We live in a time where violence has become the norm, where nonviolence–though idealized and uplifted in theory–is not seriously employed as a reasonable solution. We are engaged in two unpopular wars without a discernible end, and are mired in troubles that are progressively eating away at our resolve. Probably now, more than ever, we need the Rev. King to lead us from darkness to light. We may not have the man, but we have his legacy, his ideas, and his dream.
When obstacles rose in his path for racial equality for everyone, King found ways around them, and managed to achieve what he set out to do. When violent, fringe movements rose out of the civil rights movement, King distanced himself from them, sticking to his nonviolent path. When the Vietnam War broke out, King withheld support when to do so was considered unpatriotic. Indeed he wasn’t afraid to push through the opposition to stand up for what he believed in, and ultimately to stand up for what was right.
His dream finds applications even in today’s tough times. Today, Iraq and Afghanistan are still reeling from the violence of protests, of suicide bombers, and of war in general. Today, our social programs are languishing. Rev. King would have never supported our actions now, how we’ve put all our eggs into the proverbial military basket. “A nation that continues year after year to spend more money on military defense than on programs of social uplift is approaching spiritual death,” he once said. If that is the case, we are undoubtedly standing at death’s door.
As a new president prepares to take the reins of a nation in shambles, I wonder what our next course of action will be. “[Man] is distinguished from animals by his freedom to do evil or to do good and to walk the high road of beauty or tread the low road of ugly degeneracy.” In the face of unspeakable violence–some exacted by us–as well as a lagging economy, we could meet it with violence and greed, i.e. more of the same. Or we could take a leaf out of Dr. King’s book and try to meet the challenges of the new administration with intelligence, with magnanimity, and with compassion.
We must combine the toughness of the serpent and the softness of the dove, a tough mind and a tender heart.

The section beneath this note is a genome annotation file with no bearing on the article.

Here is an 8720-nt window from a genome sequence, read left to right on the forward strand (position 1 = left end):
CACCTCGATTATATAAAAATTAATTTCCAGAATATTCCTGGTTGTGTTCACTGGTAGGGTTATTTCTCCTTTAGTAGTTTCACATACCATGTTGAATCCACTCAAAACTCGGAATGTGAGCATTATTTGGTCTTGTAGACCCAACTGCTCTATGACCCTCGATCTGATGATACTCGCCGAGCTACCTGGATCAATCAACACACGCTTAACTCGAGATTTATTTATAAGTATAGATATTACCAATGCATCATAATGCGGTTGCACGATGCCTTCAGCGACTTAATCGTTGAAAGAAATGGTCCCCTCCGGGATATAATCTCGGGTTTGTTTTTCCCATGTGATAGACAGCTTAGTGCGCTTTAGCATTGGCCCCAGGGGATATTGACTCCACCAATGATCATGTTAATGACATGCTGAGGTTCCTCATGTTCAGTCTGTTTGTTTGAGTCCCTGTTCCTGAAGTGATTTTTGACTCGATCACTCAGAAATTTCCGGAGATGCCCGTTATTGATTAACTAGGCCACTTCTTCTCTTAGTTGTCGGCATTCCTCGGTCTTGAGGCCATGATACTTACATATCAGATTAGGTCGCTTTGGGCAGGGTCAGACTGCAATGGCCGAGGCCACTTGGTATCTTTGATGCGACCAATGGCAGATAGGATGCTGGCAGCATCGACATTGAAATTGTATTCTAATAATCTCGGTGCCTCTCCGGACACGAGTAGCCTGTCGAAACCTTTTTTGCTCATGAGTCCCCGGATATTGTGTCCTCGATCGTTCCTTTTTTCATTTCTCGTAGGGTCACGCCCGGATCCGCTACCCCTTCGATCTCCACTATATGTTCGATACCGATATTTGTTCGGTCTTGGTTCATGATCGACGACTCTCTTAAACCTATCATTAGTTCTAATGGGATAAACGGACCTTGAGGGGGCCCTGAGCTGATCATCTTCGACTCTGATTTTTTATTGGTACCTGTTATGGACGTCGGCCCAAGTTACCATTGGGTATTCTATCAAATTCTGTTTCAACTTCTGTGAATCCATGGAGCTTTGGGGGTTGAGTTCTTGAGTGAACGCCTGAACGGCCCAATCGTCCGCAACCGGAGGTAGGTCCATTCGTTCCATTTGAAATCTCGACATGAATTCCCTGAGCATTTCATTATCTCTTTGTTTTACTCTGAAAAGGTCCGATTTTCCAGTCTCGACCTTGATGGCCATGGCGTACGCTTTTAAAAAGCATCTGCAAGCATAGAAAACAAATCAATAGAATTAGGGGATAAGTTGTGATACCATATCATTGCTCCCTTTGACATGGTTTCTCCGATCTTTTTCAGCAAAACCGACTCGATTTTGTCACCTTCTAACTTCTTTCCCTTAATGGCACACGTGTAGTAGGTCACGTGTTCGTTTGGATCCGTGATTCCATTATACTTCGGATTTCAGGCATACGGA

Dr. King’s dream must find new purpose in a world that, while somewhat improved from the one Dr. King experienced, still has many problems to overcome.
I am not professing to know all the little nuances about the situation in Afghanistan, but this is what I’ve been able to conclude overall:
Barack Obama had mentioned during the campaign that attention would be turned towards Afghanistan, which in his eyes, represents the greater threat compared to Iraq. While I am tempted to agree with him, I can only hope he doesn’t mean an all-out war. It looks that way, though, since there is a plan in place to double the number of troops in the area.
War is probably the worst idea for the area now.
Here’s how I see it:
Afghanistan is starting to see a resurgence in the strength and size of the Taliban. The Taliban has started to encroach on Pakistani regions that lie close to the Afghani border, and have experienced little to no resistance from the government. Pakistan, itself, is a powder keg waiting to explode. Not only is Afghanistan slowly being eaten inside-out by newly-resurrected Taliban forces on its western border, India has increased the deployment of troops to Pakistan’s eastern border in light of the horrific attacks on Mumbai. Couple that with the fact that the government reeks of impotence and corruption, it is a disaster waiting to happen. War will just hasten the pace at which the fuse burns, if not blow up the powder keg outright.
So what should the plan be?